"Goodbye, Iain and Anna."
Translation:Mar sin leibh, Iain agus Anna.
That is used in Catholic areas. Some of the more radical Gaelic-speaking Presbyterians would find that offensive. I do not understand the theology behind this.
Apparently about 70% of the Cape Breton population is Catholic, but I cannot find out what proportion of the historically Gaelic population would have been.
OK So far as I've noticed, we have said our "Mar sin leibh"s to people whose names have not been lenited. If these had been, for example, Mairi and Fergus, would it be "Mar sin leibh, a Mhàiri agus a Fhearghais"?
Of course now I'll be inundated with goodbyes to these two!
Yes. I had noticed that. It is odd. As far as I can see, there have been no cases where we have had to address two people, unless they both begin with a vowel. It's almost as if they are deliberately avoiding the issue of how to address two people that begin with a consonant.
Bad luck though - because you chose a name that begins with F followed by a vowel, and Fh is silent, so this name counts as beginning with a vowel and there is no a.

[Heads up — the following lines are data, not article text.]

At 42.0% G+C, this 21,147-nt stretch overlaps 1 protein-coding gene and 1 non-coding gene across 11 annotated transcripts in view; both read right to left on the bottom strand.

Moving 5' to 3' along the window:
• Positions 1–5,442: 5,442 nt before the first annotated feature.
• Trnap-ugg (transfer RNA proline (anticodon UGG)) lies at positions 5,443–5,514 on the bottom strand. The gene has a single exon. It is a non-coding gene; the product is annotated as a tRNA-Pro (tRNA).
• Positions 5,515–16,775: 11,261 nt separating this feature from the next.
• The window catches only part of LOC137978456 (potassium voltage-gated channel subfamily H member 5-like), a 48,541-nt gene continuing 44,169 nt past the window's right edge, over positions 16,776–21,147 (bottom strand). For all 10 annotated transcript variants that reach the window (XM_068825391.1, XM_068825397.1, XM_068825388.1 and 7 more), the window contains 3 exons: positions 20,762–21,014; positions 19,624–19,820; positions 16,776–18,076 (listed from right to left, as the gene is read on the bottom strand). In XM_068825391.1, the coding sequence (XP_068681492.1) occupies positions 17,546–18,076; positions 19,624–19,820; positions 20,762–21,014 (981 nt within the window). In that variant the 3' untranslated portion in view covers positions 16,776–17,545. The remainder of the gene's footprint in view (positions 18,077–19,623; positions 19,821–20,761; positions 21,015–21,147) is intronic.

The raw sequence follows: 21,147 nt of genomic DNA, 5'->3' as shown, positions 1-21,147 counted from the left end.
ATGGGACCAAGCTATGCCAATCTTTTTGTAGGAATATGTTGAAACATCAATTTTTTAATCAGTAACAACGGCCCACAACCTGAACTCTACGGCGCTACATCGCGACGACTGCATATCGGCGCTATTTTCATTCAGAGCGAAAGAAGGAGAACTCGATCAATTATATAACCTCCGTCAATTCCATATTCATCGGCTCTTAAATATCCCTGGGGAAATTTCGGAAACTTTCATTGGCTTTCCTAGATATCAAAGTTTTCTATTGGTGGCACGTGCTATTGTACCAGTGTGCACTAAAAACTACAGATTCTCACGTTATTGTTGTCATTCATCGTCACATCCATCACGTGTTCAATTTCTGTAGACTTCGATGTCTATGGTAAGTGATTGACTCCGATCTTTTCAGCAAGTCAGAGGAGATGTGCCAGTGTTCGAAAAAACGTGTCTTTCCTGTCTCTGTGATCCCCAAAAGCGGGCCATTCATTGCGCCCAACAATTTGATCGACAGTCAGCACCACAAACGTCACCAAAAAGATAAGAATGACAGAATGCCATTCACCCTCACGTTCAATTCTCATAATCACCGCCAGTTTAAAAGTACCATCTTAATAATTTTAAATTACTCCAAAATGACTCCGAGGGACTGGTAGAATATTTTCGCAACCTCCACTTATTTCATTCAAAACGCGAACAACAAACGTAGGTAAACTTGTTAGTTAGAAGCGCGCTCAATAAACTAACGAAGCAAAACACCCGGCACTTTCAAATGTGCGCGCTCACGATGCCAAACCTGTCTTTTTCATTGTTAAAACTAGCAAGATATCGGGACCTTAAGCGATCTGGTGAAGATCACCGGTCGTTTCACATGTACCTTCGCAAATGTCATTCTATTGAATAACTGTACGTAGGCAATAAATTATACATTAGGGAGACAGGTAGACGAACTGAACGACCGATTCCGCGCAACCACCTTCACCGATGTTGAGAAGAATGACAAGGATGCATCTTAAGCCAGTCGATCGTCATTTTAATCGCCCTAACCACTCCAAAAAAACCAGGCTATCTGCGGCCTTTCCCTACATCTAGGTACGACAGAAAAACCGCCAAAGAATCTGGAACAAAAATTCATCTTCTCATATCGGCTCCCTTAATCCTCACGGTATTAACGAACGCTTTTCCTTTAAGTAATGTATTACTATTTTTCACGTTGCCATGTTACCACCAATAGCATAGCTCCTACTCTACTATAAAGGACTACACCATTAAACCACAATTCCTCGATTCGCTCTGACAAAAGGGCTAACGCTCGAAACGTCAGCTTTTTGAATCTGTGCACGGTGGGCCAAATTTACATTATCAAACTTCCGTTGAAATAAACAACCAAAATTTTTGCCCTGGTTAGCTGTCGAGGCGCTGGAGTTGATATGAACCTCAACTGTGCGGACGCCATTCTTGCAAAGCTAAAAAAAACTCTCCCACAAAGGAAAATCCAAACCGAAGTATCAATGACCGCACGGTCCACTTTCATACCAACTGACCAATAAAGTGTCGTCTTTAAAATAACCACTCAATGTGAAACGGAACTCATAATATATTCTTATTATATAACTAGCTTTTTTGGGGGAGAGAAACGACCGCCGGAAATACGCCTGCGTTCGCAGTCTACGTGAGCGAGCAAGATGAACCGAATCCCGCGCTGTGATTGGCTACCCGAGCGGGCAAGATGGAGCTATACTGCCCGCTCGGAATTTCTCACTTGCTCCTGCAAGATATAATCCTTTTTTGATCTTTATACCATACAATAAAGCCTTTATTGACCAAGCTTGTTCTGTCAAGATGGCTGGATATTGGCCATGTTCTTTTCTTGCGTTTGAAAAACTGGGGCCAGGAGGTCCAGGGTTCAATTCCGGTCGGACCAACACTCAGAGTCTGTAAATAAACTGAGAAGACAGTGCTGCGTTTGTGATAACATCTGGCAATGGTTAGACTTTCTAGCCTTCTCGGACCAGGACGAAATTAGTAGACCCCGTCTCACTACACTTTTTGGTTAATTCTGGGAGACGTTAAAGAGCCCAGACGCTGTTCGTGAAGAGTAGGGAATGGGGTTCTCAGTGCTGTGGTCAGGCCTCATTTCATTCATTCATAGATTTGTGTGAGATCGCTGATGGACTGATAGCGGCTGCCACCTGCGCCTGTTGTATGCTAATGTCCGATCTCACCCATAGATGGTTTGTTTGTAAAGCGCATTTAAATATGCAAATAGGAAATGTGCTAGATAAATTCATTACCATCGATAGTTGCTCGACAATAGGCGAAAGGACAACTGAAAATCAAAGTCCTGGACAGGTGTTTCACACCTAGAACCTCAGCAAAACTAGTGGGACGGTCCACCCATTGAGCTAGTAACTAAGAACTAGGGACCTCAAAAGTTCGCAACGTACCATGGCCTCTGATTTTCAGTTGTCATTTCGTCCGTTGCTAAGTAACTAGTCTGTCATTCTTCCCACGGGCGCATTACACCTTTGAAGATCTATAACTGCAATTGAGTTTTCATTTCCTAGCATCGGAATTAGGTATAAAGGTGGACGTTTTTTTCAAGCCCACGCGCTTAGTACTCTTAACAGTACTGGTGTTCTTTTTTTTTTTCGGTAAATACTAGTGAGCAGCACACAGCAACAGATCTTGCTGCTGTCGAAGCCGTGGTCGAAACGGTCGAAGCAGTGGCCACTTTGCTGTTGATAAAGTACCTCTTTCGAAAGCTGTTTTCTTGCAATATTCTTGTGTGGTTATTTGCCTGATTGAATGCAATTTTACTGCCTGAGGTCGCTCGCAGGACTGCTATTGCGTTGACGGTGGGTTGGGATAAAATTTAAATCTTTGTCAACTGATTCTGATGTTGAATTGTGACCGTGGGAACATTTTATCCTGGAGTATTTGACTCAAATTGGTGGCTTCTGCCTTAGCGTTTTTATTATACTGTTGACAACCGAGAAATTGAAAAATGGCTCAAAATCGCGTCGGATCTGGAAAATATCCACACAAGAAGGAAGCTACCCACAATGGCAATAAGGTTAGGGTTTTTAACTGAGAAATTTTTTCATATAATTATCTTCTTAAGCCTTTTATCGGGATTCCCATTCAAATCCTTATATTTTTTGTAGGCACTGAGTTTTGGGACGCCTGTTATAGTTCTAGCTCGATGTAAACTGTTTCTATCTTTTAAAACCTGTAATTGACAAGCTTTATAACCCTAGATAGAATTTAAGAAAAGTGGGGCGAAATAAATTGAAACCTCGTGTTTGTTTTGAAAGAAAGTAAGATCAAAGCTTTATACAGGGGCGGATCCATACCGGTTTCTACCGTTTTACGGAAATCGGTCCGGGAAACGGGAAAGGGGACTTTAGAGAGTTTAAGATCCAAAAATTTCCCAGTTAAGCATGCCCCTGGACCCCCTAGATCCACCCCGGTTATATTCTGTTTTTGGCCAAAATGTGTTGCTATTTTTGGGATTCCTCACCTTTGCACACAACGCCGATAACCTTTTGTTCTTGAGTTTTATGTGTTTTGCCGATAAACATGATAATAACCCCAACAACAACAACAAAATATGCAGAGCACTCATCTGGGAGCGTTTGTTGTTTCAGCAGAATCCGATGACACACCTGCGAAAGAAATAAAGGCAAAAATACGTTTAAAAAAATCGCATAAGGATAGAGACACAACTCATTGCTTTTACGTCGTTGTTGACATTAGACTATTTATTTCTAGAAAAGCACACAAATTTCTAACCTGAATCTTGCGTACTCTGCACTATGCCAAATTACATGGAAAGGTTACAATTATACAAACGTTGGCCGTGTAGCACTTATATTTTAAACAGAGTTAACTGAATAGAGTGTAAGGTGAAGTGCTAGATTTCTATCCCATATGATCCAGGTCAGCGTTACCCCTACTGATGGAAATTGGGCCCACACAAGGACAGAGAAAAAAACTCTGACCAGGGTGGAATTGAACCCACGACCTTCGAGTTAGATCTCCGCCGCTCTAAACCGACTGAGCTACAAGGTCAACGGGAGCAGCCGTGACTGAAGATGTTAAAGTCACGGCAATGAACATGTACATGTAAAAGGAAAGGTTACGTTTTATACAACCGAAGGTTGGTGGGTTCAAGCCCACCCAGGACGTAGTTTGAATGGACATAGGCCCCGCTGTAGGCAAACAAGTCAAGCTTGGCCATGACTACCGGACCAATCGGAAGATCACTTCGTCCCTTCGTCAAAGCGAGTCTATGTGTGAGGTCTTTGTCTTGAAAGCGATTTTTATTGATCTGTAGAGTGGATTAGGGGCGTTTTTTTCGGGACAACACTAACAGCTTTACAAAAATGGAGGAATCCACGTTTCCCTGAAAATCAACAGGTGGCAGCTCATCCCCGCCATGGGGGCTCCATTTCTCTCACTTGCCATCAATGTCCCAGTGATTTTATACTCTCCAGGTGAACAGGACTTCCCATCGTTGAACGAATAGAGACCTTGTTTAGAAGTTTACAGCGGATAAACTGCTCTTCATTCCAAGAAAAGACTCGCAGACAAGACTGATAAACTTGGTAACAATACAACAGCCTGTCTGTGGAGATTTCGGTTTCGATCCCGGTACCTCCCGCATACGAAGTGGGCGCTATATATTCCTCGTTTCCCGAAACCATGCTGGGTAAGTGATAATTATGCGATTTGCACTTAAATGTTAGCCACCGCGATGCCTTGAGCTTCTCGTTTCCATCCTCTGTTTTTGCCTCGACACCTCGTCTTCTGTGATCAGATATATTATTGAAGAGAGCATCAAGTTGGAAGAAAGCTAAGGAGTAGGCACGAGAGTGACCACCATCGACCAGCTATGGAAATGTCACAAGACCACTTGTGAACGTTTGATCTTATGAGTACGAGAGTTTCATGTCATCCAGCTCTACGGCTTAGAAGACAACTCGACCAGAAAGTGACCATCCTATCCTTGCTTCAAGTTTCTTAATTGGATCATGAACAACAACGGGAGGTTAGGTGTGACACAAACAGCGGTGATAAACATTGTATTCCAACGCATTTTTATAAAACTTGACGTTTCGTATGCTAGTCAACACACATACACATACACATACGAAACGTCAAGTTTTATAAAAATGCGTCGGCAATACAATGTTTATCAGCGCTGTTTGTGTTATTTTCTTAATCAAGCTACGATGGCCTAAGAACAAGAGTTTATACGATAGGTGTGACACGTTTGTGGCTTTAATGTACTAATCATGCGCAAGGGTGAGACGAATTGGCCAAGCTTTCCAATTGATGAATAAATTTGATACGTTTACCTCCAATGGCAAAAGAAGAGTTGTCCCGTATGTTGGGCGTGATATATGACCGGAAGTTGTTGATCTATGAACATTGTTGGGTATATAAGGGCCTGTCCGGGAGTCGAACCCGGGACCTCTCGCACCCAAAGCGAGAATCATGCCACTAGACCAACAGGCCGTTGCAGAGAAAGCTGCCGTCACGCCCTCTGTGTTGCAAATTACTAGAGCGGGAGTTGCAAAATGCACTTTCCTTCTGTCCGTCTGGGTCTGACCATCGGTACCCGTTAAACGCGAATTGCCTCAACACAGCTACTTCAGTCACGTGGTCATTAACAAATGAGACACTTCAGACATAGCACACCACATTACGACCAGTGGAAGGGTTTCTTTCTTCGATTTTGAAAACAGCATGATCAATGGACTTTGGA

But if it were Màiri and Calum, what then? Would you say
- a Mhàiri agus a Chaluim
- a Mhàiri agus Chaluim
- a Mhàiri agus Caluim
Well I don't know. I'm sure I would not be consistent.
I think the first would be officially correct. But I might not bother with the second a - so then would I use the second or third.
And if they were two people treated as one entity, like a married couple such as my aunt and uncle, that were always referred to as a couple, called Meg-n-Donald, or if I were talking to And and Dec who are definitely a single entity as they share a Wikipedia page, what then?
Perhaps this is why they have carefully avoided the issue, and stuck to
There's definitely a pattern here.